eDiscovery Daily Blog
I Removed a Virus, Did I Just Violate My Discovery Agreement? – eDiscovery Best Practices
As we discussed last month, working with electronic files in a review tool is NOT just simply a matter of loading the files and getting started. Electronic files are diverse, they can represent a whole collection of issues to address in order to process them for loading, and processing them effectively requires a sound process. But, what if the evidentiary files you collect from your custodians contain viruses or other malware?
It’s common to refer to all types of malware as “viruses”, but a computer virus is only one type of malware. Malware includes computer viruses, worms, trojan horses, spyware, dishonest adware, scareware, crimeware, most rootkits, and other malicious and unwanted software or program. A report from 2008 stated that more malicious code and other unwanted programs was being created than legitimate software applications. If you’ve ever had to attempt to remove files from an infected computer, you’ve seen just how prolific different types of malware can be.
Having worked with a lot of clients who don’t understand why it can take time to get ESI processed and loaded into their review platform, I’ve had to spend some time educating those clients as to the various processes required (including those we discussed last month). Before any of those processes can happen, you must first scan the files for viruses and other malware that may be infecting those files. If malware is found in any files, one of two things must happen:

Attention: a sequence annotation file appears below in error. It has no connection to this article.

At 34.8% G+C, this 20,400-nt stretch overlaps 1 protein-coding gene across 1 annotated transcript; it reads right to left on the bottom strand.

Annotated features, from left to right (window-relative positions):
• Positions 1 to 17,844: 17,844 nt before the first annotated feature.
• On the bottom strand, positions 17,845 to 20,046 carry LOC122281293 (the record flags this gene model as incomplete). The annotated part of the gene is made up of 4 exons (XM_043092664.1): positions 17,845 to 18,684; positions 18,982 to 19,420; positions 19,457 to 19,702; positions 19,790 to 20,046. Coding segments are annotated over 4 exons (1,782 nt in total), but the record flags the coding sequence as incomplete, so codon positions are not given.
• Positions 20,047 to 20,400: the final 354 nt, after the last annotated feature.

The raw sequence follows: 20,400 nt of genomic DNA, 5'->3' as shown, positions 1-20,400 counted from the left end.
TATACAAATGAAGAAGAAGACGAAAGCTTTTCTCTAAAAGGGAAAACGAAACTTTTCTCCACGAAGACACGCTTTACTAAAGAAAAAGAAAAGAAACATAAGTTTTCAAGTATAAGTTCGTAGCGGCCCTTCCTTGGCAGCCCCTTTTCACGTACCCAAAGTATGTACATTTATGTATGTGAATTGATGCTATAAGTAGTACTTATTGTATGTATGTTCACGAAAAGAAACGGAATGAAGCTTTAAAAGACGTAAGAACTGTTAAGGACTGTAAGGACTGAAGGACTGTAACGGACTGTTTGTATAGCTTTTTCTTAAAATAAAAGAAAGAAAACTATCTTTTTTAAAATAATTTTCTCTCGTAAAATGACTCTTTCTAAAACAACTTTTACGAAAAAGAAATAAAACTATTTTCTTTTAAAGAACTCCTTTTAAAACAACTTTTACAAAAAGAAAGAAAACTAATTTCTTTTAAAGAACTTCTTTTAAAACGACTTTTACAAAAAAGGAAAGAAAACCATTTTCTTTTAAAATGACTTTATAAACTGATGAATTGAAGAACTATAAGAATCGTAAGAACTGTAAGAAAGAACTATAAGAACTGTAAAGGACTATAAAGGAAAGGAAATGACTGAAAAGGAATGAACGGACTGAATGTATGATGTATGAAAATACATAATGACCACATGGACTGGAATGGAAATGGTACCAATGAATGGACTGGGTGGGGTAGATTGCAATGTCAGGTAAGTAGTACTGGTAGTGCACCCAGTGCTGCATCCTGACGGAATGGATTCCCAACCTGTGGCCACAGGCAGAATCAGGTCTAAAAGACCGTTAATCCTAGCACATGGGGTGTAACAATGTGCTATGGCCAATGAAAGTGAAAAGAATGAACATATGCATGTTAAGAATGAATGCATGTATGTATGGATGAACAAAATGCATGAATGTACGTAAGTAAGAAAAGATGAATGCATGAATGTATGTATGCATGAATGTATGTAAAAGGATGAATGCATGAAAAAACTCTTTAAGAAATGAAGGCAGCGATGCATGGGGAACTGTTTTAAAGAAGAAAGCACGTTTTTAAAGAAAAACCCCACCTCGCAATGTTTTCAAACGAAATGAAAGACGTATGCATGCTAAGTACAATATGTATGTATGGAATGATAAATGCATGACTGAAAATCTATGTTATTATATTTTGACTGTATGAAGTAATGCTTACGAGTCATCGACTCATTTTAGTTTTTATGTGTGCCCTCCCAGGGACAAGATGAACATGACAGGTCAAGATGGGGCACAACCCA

- Attempt to remove the malware with virus protection software, or
- Isolate and log the infected files as exceptions (which you will also have to do if the virus protection software fails to remove the malware).
So, let’s get started, right? Not so fast.
While it may seem logical that the malware should always be removed, doing so is technically altering the file. It’s important to address how malware should be handled as part of the Rule 26(f) “meet and confer” conference, so neither party can be accused of spoliating data when removing malware from potentially discoverable files. If both sides agree that malware removal is acceptable, there still needs to be a provision to handle files for which malware removal attempts fail (i.e., exception logs). Regardless, the malware needs to be addressed so that it doesn’t affect the entire collection.
By the way, malware can hit anybody, as I learned (the hard way) a couple of years ago.
So, what do you think? How do you handle malware in your negotiations with opposing counsel and in your ESI collections? Please share any comments you might have or if you’d like to know more about a particular topic.
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